Physical activity and clinical and functional status in COPD

Judith Garcia-Aymerich, Ignasi Serra, Federico P. Gómez, Eva Farrero, Eva Balcells, Diego A. Rodríguez, Jordi De Batlle, Elena Gimeno, David Donaire-Gonzalez, Mauricio Orozco-Levi, Jaume Sauleda, Joaquim Gea, Robert Rodriguez-Roisin, Josep Roca, Àlvar G. Agustí, Josep M. Antó, Marta Benet, Stefano Guerra, Àngel Gayete, Ivan VollmerJoan Albert Barbera, Carles Paré, Xavier Freixa, Karina Portillo, Jaume Ferrer, Jordi Andreu, Esther Pallissa, Esther Rodríguez, Pere Casan, Rosa Güell, Ana Giménez, Eduard Monsó, Alicia Marín, Josep Morera, Joan Escarrabill, Antoni Ferrer, Bernat Togores, Juan Bautista Gáldiz, Lorena López, José Belda

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118 Scopus citations

Abstract

Background: The mechanisms underlying the benefits of regular physical activity in the evolution of COPD have not been established. Our objective was to assess the relationship between regular physical activity and the clinical and functional characteristics of COPD. Methods: Three hundred forty-one patients were hospitalized for the first time because of a COPD exacerbation in nine teaching hospitals in Spain. COPD diagnosis was confirmed by spirometry under stable conditions. Physical activity before the first COPD hospitalization was measured using the Yale questionnaire. The following outcome variables were studied under stable conditions: dyspnea, nutritional status, complete lung function tests, respiratory and peripheral muscle strength, bronchial colonization, and systemic inflammation. Results: The mean age was 68 years (SD, 9 years), 93% were men, 43% were current smokers, and the mean postbronchodilator FEV1 was 52% predicted (SD, 16% predicted). Multivariate linear regression models were built separately for each outcome variable and adjusted for potential confounders (including remaining outcomes if appropriate). When patients with the lowest quartile of physical activity were compared to patients in the other quartiles, physical activity was associated with significantly higher diffusing capacity of the lung for carbon monoxide (DLCO) [change in the second, third, and fourth quartiles of physical activity, compared with first quartile (+ 6%, + 6%, and + 9% predicted, respectively; p = 0.012 [for trend])], expiratory muscle strength (maximal expiratory pressure [PEmax]) [+ 7%, + 5%, and + 9% predicted, respectively; p = 0.081], 6-min walking distance (6MWD) [+ 40, + 41, and + 45 m, respectively; p = 0.006 (for trend)], and maximal oxygen uptake (V̇O2peak) [+ 55, + 185, and + 81 mL/min, respectively; p = 0.110 (for trend)]. Similarly, physical activity reduced the risk of having high levels of circulating tumor necrosis factor α (odds ratio, 0.78, 0.61, and 0.36, respectively; p = 0.011) and C-reactive protein (0.70, 0.51, and 0.52, respectively; p = 0.036) in multivariate logistic regression. Conclusions: More physically active COPD patients show better functional status in terms of DLCO, PEmax, 6MWD, V̇O2peak, and systemic inflammation.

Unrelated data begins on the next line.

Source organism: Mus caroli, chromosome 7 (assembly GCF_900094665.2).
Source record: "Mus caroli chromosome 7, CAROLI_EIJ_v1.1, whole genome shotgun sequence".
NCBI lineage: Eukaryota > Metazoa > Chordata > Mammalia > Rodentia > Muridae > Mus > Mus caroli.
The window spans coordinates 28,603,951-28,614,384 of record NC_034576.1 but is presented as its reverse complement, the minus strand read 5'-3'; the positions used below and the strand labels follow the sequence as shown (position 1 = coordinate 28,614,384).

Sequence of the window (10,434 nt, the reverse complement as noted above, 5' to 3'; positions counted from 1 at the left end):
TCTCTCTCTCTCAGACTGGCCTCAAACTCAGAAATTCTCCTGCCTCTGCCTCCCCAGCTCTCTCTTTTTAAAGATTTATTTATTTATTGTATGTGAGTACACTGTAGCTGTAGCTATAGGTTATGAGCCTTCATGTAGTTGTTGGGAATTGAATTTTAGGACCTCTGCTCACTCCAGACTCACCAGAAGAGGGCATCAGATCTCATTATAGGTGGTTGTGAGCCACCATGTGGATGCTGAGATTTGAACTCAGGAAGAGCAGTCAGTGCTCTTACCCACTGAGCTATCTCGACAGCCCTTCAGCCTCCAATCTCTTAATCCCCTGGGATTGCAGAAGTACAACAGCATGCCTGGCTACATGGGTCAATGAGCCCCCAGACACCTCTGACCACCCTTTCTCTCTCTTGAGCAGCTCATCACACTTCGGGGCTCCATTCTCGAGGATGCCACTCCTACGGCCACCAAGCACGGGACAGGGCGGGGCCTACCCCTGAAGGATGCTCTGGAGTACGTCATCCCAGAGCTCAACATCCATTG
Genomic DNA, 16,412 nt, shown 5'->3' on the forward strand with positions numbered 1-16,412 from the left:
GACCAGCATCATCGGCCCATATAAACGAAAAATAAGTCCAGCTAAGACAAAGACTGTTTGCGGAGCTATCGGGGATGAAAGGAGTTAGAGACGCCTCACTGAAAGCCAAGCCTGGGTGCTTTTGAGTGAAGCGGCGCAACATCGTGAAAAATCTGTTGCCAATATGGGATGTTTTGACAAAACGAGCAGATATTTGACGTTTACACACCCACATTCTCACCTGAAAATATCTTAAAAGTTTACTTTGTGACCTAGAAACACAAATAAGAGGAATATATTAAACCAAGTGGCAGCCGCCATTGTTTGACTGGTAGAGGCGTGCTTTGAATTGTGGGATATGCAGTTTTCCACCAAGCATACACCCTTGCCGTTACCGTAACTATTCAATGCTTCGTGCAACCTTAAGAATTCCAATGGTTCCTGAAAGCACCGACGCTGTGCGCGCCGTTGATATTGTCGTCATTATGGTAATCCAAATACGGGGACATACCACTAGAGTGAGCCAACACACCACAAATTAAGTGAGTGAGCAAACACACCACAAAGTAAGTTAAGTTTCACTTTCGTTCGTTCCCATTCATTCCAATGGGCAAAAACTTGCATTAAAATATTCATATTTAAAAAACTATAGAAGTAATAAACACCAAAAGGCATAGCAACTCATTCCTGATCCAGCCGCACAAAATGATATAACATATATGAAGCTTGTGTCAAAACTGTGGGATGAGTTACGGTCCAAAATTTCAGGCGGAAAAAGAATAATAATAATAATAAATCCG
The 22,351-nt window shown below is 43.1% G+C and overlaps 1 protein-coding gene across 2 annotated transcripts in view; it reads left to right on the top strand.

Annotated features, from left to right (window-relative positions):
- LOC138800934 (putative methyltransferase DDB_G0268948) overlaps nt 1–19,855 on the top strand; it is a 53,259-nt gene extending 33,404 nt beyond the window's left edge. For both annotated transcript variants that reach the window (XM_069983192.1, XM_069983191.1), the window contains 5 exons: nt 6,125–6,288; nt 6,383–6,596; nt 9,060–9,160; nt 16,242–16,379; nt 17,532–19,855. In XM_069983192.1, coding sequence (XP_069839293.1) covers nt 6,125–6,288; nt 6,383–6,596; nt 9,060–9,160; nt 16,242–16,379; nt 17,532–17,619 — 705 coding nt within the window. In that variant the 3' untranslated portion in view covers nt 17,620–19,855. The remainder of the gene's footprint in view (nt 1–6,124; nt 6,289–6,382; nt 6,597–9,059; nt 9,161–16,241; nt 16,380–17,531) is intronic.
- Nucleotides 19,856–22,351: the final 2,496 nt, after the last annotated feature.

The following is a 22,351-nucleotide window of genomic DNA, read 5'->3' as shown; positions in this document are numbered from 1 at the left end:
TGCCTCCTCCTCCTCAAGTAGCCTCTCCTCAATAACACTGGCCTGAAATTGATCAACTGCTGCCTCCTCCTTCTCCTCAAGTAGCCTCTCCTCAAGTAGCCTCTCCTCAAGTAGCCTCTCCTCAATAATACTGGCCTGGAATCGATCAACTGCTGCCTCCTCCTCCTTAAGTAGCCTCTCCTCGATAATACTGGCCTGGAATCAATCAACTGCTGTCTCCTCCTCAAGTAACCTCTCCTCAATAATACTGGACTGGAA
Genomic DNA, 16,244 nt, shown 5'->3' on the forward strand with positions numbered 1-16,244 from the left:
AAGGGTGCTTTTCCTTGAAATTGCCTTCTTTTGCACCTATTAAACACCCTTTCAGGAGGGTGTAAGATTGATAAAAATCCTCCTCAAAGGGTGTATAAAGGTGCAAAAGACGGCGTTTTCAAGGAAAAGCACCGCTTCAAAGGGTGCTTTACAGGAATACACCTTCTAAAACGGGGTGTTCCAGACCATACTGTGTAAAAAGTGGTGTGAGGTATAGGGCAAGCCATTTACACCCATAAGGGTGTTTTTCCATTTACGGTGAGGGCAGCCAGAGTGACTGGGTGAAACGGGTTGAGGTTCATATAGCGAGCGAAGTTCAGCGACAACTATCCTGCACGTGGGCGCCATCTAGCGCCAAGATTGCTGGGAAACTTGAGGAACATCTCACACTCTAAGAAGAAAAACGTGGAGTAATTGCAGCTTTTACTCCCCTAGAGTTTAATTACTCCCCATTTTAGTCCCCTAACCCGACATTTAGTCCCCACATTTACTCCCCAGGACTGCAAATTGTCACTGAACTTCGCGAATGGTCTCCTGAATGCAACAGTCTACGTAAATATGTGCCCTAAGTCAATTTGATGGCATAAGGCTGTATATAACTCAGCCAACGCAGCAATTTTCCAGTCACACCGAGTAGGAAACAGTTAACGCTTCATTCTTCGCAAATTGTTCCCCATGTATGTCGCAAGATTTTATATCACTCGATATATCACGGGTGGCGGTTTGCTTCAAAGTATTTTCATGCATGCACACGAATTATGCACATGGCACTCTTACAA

Original languageEnglish (US)
Pages (from-to)62-70
Number of pages9
JournalCHEST
Volume136
Issue number1
DOIs
StatePublished - Jul 1 2009

ASJC Scopus subject areas

  • Pulmonary and Respiratory Medicine
  • Critical Care and Intensive Care Medicine
  • Cardiology and Cardiovascular Medicine

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    Garcia-Aymerich, J., Serra, I., Gómez, F. P., Farrero, E., Balcells, E., Rodríguez, D. A., De Batlle, J., Gimeno, E., Donaire-Gonzalez, D., Orozco-Levi, M., Sauleda, J., Gea, J., Rodriguez-Roisin, R., Roca, J., Agustí, À. G., Antó, J. M., Benet, M., Guerra, S., Gayete, À., ... Belda, J. (2009). Physical activity and clinical and functional status in COPD. CHEST, 136(1), 62-70. https://doi.org/10.1378/chest.08-2532